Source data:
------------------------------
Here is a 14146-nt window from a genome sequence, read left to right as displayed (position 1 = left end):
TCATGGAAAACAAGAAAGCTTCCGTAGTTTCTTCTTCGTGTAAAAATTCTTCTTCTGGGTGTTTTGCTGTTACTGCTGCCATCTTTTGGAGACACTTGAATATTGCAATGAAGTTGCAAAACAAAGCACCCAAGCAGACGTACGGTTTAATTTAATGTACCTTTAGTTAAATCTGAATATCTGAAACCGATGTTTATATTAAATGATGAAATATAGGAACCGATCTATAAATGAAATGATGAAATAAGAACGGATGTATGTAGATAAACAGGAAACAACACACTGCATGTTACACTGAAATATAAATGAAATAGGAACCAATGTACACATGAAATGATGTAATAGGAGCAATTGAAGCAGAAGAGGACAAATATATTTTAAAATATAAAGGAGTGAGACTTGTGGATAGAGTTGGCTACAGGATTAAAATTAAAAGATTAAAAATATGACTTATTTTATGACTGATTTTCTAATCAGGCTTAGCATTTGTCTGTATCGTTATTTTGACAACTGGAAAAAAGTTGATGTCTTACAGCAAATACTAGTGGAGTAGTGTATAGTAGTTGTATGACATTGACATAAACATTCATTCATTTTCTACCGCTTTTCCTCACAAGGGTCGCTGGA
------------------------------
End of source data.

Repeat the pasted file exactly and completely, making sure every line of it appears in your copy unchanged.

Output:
Here is a 14146-nt window from a genome sequence, read left to right as displayed (position 1 = left end):
TCATGGAAAACAAGAAAGCTTCCGTAGTTTCTTCTTCGTGTAAAAATTCTTCTTCTGGGTGTTTTGCTGTTACTGCTGCCATCTTTTGGAGACACTTGAATATTGCAATGAAGTTGCAAAACAAAGCACCCAAGCAGACGTACGGTTTAATTTAATGTACCTTTAGTTAAATCTGAATATCTGAAACCGATGTTTATATTAAATGATGAAATATAGGAACCGATCTATAAATGAAATGATGAAATAAGAACGGATGTATGTAGATAAACAGGAAACAACACACTGCATGTTACACTGAAATATAAATGAAATAGGAACCAATGTACACATGAAATGATGTAATAGGAGCAATTGAAGCAGAAGAGGACAAATATATTTTAAAATATAAAGGAGTGAGACTTGTGGATAGAGTTGGCTACAGGATTAAAATTAAAAGATTAAAAATATGACTTATTTTATGACTGATTTTCTAATCAGGCTTAGCATTTGTCTGTATCGTTATTTTGACAACTGGAAAAAAGTTGATGTCTTACAGCAAATACTAGTGGAGTAGTGTATAGTAGTTGTATGACATTGACATAAACATTCATTCATTTTCTACCGCTTTTCCTCACAAGGGTCGCTGGA